December 21, 2018
This post originally appeared on the Council on Foreign Relations' Strength Through Peace blog.
The Democratic Republic of Congo (DRC), Afghanistan, and Egypt top the list of countries most likely to experience a new mass killing in 2018 or 2019, according to a new forecast released by the Early Warning Project, a partnership between the U.S. Holocaust Memorial Museum and Dartmouth College. The report’s release coincided with the launch of the project’s new website, including interactive data tools, accessible reports, and data files.
The Early Warning Project uses quantitative and qualitative methods to spotlight countries where mass atrocities have not yet begun, but where the risk for such violence is high. To produce this assessment, the project draws on more than seventy years of historical data, using a machine learning algorithm to identify country characteristics and patterns in the two years preceding onset of mass killing historically to identify countries similarly at risk today.
High Risk Countries: DRC, Afghanistan, Egypt
Given DRC’s continuing national political crisis in the lead-up to presidential elections this month and numerous violent conflicts on the country’s periphery, it is unsurprising that the DRC faces high risk for a new episode of state-led or nonstate-led mass killing episode in 2018 or 2019.
Violence in the southern Kasai region, which has reportedly included serious abuses by the government and by nonstate forces, could be a potential locus of a new mass killing. (The mass killing led by nonstate actors in the country’s east is considered to be an ongoing situation and therefore not forecast in this risk assessment.) Additionally, with presidential elections scheduled for December 23, experts are calling attention to heightened risk for increased political violence, while noting that DRC has never experienced a peaceful transition of power.
DRC has been in the top ten in every risk assessment since the project’s launch in 2014, but jumped from tenth in the 2016 assessment to second in 2017-18 and now first in the 2018-19 report. However, while this jump may be due to changes on the ground, it could also be a reflection of the new methodology and data sources.
Afghanistan and Egypt are the second and third most at-risk countries for a new episode of mass killing. Like the DRC, Afghanistan is already experiencing an ongoing nonstate-led mass killing episode, perpetrated by the Taliban. This risk assessment relates to the chance of a new mass killing, not to the likelihood of Taliban attacks continuing or increasing. Risk factors including lack of freedom of movement for men and governance characteristics (anocracy) contribute to Afghanistan’s high ranking.
Egypt, the highest-risk country without an ongoing mass killing, faces multiple security and human rights challenges. There have been reports of large-scale attacks by extremist groups, including the self-proclaimed Islamic State, on Christians and Sufi Muslims and violence against civilians perpetrated by both insurgents and government forces in the Sinai Peninsula.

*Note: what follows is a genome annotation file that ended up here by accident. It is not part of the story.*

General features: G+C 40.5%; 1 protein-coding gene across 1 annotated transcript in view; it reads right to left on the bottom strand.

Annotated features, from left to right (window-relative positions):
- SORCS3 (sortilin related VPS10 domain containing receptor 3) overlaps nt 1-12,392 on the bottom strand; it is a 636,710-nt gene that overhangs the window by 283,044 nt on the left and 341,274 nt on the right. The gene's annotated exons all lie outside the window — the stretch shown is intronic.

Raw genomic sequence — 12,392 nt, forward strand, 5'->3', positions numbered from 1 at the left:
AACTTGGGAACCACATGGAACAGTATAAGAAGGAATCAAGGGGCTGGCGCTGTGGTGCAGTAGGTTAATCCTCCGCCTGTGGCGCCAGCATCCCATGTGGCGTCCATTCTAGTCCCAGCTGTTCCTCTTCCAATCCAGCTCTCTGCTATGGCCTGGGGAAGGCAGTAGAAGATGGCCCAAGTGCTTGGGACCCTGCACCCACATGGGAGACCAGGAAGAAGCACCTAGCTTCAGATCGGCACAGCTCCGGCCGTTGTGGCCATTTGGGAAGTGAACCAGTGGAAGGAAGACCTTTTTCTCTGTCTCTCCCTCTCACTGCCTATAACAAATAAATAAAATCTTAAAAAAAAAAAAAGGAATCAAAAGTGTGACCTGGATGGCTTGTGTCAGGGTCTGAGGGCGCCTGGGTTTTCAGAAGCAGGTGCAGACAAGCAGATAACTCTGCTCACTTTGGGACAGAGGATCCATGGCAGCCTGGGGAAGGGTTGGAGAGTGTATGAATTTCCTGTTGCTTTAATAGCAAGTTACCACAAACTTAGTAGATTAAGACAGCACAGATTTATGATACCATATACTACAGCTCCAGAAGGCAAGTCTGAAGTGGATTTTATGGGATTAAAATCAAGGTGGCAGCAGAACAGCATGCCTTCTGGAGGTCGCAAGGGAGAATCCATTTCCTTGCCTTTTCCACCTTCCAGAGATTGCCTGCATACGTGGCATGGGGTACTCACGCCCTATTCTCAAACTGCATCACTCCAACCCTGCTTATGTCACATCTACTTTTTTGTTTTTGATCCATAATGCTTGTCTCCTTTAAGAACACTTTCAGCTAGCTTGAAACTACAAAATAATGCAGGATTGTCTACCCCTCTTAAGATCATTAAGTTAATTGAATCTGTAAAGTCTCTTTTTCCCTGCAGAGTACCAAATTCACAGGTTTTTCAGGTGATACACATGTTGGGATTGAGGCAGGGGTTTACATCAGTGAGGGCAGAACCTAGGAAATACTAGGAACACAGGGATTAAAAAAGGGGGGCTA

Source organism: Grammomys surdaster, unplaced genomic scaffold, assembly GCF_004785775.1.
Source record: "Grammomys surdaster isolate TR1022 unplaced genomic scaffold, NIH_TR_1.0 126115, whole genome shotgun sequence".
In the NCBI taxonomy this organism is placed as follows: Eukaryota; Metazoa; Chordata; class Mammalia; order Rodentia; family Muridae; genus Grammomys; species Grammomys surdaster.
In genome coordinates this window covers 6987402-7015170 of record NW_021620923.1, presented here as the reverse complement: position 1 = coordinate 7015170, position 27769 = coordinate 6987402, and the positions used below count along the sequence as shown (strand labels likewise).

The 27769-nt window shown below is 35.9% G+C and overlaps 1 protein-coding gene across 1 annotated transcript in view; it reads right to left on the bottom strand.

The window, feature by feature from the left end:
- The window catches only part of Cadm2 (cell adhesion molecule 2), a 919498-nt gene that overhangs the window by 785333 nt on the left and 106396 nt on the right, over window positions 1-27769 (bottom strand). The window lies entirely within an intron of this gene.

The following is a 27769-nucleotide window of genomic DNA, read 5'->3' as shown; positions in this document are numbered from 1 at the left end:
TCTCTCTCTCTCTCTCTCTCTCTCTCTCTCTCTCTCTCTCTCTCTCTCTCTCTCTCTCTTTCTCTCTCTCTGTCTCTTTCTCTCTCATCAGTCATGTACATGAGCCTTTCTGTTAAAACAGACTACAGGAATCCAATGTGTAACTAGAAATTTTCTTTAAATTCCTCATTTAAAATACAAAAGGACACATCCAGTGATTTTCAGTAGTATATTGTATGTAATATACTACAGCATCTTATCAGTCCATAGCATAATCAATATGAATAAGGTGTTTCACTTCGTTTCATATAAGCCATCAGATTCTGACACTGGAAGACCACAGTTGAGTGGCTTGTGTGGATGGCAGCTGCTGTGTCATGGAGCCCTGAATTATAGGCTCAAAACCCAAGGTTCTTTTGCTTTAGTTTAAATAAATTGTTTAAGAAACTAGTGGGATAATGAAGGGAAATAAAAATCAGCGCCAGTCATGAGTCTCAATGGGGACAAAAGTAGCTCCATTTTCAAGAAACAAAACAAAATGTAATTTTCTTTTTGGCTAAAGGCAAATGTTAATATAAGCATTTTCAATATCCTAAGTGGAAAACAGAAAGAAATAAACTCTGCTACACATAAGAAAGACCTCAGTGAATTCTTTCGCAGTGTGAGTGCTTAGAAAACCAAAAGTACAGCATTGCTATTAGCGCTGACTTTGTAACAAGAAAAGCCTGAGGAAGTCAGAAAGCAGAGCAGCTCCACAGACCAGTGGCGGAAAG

In each of the top three at-risk countries, similar factors account for the high risk: all have a mix of democratic and autocratic governance characteristics (i.e., an anocratic regime type), large population sizes, a history of mass killing, high infant mortality rates, and a lack freedom of domestic movement for men. (The model includes the freedom of movement variable, provided by the Varieties of Democracy project, for both men and women, but finds that only freedom of movement for men is useful in forecasting risk.) Additionally, the DRC and Egypt have experienced coup attempts in the last five years, and both countries’ governments approve political killings, according to the Varieties of Democracy project.
Countries Warranting Additional Analysis
In addition to highest-risk countries, the report highlights countries that have been consistently at high risk of new mass killing events (Yemen, Turkey, and Burundi); countries where risk is rising (Zimbabwe and Cameroon); and countries that have unexpected results given their current relative stability and international reputation (Angola, Ivory Coast, and Haiti), and expectation that the country would be ranked higher based on instability in the case of Venezuela.
Countries in these categories in particular merit deeper analysis. Ivory Coast’s eleventh place ranking in the 2018-19 assessment was seen as unexpectedly high by many experts considering the country’s relative stability since 2011. Beyond the factors assessed in the model, Ivory Coast’s upcoming 2020 presidential elections, extremely partisan military, and social fractures along ethnopolitical lines could pose risks of atrocities. To more closely analyze the situation there, the Early Warning Project will undertake a field-based assessment in the coming months on the specific risks present in Ivory Coast, modeled on its reports on Zimbabwe, Bangladesh, and Mali. This assessment will seek to elucidate these country-specific dynamics and make recommendations for preventive action.
According to the Genocide Prevention Task Force, “Effective early warning does not guarantee successful prevention, but if warning is absent, slow, inaccurate, or indistinguishable from the 'noise' of regular reporting, failure is virtually guaranteed.” While there is a long way to go in institutionalizing preventive action in the face of mass atrocities, systematic early warning tools like the Early Warning Project can provide critical information to help policymakers and NGOs recognize and respond to warning signs.
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